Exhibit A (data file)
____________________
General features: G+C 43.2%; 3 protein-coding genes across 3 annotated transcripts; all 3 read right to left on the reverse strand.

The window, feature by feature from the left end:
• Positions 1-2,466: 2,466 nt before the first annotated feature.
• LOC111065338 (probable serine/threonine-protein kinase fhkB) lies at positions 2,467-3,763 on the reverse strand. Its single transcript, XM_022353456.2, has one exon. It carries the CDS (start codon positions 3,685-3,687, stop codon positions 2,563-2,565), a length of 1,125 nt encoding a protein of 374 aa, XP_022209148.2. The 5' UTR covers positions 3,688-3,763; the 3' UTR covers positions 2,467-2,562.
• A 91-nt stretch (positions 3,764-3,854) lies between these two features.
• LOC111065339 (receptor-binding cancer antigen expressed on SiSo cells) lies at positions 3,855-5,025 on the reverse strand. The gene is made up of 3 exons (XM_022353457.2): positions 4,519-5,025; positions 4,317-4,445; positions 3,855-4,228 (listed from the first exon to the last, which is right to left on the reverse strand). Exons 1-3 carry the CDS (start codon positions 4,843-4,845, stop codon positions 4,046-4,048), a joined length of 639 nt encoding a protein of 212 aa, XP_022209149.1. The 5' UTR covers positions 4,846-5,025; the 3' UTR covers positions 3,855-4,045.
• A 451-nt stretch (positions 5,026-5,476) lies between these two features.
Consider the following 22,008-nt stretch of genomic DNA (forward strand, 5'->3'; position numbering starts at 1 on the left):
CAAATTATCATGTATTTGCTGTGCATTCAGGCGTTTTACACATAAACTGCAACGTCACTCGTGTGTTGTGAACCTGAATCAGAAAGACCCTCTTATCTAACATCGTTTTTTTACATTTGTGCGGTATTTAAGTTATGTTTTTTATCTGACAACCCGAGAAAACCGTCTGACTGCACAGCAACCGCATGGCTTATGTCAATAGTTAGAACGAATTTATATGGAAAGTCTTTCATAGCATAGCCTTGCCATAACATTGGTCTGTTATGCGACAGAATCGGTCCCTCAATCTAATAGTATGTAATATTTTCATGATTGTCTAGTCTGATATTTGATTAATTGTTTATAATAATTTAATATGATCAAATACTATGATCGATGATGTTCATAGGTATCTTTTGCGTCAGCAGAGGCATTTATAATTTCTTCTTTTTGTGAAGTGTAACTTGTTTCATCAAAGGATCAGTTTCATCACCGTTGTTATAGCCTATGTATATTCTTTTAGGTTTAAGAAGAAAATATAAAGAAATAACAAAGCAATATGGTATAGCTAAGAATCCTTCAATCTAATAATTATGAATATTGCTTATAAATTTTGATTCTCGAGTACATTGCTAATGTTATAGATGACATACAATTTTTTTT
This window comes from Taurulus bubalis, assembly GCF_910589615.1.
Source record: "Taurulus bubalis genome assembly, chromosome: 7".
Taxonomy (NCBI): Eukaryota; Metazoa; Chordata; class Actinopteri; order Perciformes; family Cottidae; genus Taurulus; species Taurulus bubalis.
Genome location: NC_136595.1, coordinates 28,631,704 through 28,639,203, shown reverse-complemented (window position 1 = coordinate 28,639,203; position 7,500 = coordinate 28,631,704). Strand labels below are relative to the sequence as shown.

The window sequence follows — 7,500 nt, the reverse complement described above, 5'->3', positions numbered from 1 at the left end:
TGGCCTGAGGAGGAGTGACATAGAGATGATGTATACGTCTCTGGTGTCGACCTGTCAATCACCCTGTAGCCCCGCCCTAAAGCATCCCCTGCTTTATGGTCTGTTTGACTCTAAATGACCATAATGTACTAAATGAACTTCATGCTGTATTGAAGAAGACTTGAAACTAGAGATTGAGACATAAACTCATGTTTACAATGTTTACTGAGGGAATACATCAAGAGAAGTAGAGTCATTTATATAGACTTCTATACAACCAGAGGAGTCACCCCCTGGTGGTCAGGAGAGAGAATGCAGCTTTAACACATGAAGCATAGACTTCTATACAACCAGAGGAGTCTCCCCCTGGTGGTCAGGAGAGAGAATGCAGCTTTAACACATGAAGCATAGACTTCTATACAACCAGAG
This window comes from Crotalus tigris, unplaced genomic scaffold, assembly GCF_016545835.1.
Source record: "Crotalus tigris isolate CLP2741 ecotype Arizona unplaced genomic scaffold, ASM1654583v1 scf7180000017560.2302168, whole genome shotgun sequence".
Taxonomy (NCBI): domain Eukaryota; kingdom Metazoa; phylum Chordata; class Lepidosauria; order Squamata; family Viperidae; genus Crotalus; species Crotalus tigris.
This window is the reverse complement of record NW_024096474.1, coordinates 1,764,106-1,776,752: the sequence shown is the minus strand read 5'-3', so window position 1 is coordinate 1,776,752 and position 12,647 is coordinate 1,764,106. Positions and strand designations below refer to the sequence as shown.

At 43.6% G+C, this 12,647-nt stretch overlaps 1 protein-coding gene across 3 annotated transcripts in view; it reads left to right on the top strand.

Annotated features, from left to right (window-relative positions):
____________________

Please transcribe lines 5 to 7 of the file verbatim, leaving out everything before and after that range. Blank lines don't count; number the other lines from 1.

• A 91-nt stretch (positions 3,764-3,854) lies between these two features.
• LOC111065339 (receptor-binding cancer antigen expressed on SiSo cells) lies at positions 3,855-5,025 on the reverse strand. The gene is made up of 3 exons (XM_022353457.2): positions 4,519-5,025; positions 4,317-4,445; positions 3,855-4,228 (listed from the first exon to the last, which is right to left on the reverse strand). Exons 1-3 carry the CDS (start codon positions 4,843-4,845, stop codon positions 4,046-4,048), a joined length of 639 nt encoding a protein of 212 aa, XP_022209149.1. The 5' UTR covers positions 4,846-5,025; the 3' UTR covers positions 3,855-4,045.
• A 451-nt stretch (positions 5,026-5,476) lies between these two features.